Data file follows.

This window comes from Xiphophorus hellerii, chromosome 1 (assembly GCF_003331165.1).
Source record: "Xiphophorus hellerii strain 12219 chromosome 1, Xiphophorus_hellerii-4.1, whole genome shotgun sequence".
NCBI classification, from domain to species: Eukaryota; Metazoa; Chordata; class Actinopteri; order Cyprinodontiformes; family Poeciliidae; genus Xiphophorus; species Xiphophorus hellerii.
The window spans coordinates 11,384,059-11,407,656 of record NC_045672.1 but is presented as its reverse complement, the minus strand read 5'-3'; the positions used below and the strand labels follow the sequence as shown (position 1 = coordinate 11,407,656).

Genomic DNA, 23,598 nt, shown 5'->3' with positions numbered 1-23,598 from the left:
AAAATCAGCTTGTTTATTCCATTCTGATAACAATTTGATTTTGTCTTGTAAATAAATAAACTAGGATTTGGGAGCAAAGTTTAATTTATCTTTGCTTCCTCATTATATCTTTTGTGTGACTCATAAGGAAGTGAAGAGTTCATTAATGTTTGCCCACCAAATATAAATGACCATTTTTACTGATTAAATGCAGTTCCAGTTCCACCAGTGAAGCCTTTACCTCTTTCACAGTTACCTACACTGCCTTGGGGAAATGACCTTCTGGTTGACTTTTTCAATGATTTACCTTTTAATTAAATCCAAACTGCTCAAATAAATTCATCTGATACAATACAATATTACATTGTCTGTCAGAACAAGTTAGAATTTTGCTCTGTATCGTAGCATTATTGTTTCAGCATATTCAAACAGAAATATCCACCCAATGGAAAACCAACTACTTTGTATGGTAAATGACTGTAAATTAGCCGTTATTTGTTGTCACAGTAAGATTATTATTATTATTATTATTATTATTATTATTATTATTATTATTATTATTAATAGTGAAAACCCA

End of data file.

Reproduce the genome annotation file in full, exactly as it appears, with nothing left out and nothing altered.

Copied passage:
This window comes from Xiphophorus hellerii, chromosome 1 (assembly GCF_003331165.1).
Source record: "Xiphophorus hellerii strain 12219 chromosome 1, Xiphophorus_hellerii-4.1, whole genome shotgun sequence".
NCBI classification, from domain to species: Eukaryota; Metazoa; Chordata; class Actinopteri; order Cyprinodontiformes; family Poeciliidae; genus Xiphophorus; species Xiphophorus hellerii.
The window spans coordinates 11,384,059-11,407,656 of record NC_045672.1 but is presented as its reverse complement, the minus strand read 5'-3'; the positions used below and the strand labels follow the sequence as shown (position 1 = coordinate 11,407,656).

Genomic DNA, 23,598 nt, shown 5'->3' with positions numbered 1-23,598 from the left:
AAAATCAGCTTGTTTATTCCATTCTGATAACAATTTGATTTTGTCTTGTAAATAAATAAACTAGGATTTGGGAGCAAAGTTTAATTTATCTTTGCTTCCTCATTATATCTTTTGTGTGACTCATAAGGAAGTGAAGAGTTCATTAATGTTTGCCCACCAAATATAAATGACCATTTTTACTGATTAAATGCAGTTCCAGTTCCACCAGTGAAGCCTTTACCTCTTTCACAGTTACCTACACTGCCTTGGGGAAATGACCTTCTGGTTGACTTTTTCAATGATTTACCTTTTAATTAAATCCAAACTGCTCAAATAAATTCATCTGATACAATACAATATTACATTGTCTGTCAGAACAAGTTAGAATTTTGCTCTGTATCGTAGCATTATTGTTTCAGCATATTCAAACAGAAATATCCACCCAATGGAAAACCAACTACTTTGTATGGTAAATGACTGTAAATTAGCCGTTATTTGTTGTCACAGTAAGATTATTATTATTATTATTATTATTATTATTATTATTATTATTATTATTATTAATAGTGAAAACCCA